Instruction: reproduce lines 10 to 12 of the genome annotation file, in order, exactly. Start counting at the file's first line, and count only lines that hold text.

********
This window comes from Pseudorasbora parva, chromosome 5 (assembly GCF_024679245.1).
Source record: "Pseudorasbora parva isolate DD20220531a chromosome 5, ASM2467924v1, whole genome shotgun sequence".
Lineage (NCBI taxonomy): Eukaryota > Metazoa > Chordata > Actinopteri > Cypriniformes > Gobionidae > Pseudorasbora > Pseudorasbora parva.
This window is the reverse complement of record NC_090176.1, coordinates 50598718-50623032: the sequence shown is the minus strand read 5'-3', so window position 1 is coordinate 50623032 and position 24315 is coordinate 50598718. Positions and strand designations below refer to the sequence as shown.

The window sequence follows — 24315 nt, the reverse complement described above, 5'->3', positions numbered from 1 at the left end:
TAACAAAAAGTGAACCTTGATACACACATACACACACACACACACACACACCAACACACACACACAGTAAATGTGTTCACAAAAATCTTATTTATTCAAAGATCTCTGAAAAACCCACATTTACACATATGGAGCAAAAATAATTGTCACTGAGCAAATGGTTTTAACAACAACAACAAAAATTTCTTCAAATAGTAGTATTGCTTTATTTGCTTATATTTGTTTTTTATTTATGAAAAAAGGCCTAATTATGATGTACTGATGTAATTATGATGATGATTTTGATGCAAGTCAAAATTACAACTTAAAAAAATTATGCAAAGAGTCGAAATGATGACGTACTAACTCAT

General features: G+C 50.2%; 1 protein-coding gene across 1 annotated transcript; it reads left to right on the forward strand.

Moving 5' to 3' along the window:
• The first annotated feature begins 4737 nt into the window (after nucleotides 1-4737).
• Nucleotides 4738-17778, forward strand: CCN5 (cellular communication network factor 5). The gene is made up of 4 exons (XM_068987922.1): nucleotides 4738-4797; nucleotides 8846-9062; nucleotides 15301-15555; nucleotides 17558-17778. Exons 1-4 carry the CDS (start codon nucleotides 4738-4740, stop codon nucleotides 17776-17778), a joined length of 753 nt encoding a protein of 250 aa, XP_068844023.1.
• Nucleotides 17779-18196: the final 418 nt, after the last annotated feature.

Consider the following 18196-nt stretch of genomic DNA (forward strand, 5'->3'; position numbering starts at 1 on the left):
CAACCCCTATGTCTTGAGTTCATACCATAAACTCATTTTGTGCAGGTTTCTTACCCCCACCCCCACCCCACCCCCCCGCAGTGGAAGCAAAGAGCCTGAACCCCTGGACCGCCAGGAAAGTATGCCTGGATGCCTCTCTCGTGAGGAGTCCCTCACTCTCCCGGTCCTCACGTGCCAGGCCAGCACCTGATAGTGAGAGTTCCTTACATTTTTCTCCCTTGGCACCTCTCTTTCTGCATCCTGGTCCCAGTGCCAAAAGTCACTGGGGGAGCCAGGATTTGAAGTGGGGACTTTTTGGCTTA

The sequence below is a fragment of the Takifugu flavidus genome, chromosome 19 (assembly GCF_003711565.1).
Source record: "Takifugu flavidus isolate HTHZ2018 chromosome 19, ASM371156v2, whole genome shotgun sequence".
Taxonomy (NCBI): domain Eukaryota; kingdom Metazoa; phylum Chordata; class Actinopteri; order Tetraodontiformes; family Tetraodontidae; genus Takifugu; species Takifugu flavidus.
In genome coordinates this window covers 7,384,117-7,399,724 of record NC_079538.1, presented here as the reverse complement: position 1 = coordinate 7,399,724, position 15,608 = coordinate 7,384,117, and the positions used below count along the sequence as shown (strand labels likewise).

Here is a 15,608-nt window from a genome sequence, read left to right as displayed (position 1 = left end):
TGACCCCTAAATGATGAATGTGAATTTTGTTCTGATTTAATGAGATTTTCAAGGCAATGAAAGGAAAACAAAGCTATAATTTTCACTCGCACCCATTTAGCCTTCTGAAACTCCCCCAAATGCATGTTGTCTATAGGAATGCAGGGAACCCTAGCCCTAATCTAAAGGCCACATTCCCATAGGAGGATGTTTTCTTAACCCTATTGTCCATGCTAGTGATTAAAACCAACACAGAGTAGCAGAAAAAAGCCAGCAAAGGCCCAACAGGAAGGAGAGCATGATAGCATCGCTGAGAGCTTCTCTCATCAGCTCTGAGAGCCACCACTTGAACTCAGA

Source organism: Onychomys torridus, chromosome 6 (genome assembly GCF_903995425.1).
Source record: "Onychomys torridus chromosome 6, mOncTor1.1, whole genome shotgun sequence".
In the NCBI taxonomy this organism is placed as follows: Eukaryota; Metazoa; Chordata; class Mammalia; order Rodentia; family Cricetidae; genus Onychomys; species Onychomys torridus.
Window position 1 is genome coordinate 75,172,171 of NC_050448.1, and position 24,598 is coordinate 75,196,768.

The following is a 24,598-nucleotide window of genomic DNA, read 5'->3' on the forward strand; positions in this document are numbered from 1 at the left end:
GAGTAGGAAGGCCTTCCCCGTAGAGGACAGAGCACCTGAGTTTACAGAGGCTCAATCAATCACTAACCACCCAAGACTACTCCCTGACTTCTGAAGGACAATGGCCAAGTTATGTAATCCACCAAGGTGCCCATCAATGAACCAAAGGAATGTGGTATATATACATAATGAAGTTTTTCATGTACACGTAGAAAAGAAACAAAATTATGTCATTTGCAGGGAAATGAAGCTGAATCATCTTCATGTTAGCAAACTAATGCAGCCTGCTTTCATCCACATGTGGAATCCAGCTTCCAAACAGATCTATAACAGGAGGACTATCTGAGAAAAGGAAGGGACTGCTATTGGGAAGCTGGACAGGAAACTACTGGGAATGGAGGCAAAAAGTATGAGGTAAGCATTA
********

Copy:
• Nucleotides 4738-17778, forward strand: CCN5 (cellular communication network factor 5). The gene is made up of 4 exons (XM_068987922.1): nucleotides 4738-4797; nucleotides 8846-9062; nucleotides 15301-15555; nucleotides 17558-17778. Exons 1-4 carry the CDS (start codon nucleotides 4738-4740, stop codon nucleotides 17776-17778), a joined length of 753 nt encoding a protein of 250 aa, XP_068844023.1.
• Nucleotides 17779-18196: the final 418 nt, after the last annotated feature.

Consider the following 18196-nt stretch of genomic DNA (forward strand, 5'->3'; position numbering starts at 1 on the left):